·       Obtaining information about subsurface properties from crater morphology (Barlow, Kuzmin)

·       The moat-rampart connection identified during the crater mechanics discussion (Sakimoto/Garvin)

·       Obtaining standard crater profiles for ejecta types by terrain (Barlow, Sakimoto/Garvin, Hare)

·       Emplacement mechanisms of the distal ramparts (Roddy, Boyce, Craddock)

·       Ring fault vs moat location (Boyce, Roddy, Barnes)


Tuesday afternoon:  Future Plans

Joe Boyce and Nadine Barlow led the discussion about future plans for the consortium.  Susan Sakimoto offered to host a workshop at Goddard (tentative date:  August 2001) so that people can see first-hand how the MOLA processing is done.  Susan would be the local host; Nadine Barlow and Bob Craddock agreed to serve on the organizing committee.  People from the crater mechanics community (such as Richard Grieve, Jay Melosh, Pete Schultz, and Olivier Barnouin-Jha) would also be asked to be a part of the organizing committee.  Susan will check with LPI regarding logistics support.  She will also submit a proposal to MDAP to cover not only some of the costs of the meeting but also travel funds for terrestrial crater/explosion experts.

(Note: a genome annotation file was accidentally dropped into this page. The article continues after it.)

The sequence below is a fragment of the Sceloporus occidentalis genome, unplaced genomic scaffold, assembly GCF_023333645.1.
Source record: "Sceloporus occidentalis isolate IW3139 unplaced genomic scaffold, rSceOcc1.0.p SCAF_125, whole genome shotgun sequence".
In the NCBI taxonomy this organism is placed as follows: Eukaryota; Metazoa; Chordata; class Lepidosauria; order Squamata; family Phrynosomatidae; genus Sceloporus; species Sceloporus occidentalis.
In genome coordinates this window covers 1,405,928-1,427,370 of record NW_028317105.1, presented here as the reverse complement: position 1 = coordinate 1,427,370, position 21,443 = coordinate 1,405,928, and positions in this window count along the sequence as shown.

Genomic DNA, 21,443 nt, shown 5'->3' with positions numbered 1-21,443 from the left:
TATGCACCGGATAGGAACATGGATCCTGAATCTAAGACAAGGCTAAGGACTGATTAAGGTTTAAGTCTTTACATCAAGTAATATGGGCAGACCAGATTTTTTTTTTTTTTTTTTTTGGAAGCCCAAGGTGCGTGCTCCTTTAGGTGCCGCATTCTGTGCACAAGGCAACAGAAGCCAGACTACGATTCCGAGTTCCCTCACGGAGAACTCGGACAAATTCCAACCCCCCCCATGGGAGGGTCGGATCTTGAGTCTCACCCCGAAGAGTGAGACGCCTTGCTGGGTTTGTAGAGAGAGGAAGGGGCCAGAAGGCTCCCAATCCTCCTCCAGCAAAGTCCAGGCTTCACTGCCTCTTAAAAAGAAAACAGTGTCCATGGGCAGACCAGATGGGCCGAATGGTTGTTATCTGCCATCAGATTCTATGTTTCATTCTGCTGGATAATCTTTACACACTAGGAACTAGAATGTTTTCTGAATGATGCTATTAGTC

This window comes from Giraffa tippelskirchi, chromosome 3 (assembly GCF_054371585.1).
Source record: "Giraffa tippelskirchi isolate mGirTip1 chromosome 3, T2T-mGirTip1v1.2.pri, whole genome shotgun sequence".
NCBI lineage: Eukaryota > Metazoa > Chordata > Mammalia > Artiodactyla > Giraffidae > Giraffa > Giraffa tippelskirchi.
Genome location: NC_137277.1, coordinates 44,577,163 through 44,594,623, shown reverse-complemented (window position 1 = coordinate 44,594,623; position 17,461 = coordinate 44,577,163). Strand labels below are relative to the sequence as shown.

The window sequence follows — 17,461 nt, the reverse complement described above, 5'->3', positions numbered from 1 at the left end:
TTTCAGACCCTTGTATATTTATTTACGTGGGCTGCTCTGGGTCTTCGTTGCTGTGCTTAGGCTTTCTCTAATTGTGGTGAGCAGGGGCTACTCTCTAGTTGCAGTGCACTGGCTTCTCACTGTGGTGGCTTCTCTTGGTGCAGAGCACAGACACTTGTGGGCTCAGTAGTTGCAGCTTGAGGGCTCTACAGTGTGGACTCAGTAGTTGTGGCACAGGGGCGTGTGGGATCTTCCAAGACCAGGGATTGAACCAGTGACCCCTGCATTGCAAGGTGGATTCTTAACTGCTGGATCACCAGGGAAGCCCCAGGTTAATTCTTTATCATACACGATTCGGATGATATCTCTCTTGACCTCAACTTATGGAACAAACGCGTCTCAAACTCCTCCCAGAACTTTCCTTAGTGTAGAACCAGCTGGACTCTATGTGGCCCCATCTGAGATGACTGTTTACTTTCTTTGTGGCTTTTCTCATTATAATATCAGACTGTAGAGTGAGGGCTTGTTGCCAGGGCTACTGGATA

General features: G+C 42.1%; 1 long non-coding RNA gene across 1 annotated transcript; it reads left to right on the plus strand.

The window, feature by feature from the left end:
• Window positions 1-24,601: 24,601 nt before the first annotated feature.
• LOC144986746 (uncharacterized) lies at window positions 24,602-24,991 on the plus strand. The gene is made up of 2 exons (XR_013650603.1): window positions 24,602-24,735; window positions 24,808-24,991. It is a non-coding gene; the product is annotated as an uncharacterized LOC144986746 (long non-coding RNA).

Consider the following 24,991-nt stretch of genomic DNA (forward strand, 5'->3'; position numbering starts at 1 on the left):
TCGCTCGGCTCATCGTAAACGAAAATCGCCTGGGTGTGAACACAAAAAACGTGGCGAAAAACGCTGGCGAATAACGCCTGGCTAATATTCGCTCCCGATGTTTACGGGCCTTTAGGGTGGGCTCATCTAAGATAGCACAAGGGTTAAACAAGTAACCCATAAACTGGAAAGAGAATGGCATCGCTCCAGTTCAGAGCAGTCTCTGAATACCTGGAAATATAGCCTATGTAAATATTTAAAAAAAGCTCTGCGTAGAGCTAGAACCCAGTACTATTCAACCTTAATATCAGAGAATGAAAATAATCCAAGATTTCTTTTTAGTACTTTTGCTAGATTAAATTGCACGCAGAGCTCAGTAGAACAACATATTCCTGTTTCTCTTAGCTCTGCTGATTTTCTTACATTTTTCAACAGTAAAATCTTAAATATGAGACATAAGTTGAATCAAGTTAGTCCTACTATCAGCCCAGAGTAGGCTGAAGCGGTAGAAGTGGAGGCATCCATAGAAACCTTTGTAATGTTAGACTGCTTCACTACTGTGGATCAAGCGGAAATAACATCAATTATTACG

At the next meeting we need to decide on formats for combining databases, discuss resolution issues, and address the issue of providing a unique ID for each crater (perhaps the latitude and longitude, if a standard control net is available).


We also need to obtain input from the crater mechanics community regarding the formation of the layered ejecta deposits and their associated features.   The biggest question remains “How do subsurface volatiles affect the formation of impact craters and their associated interior and ejecta features?”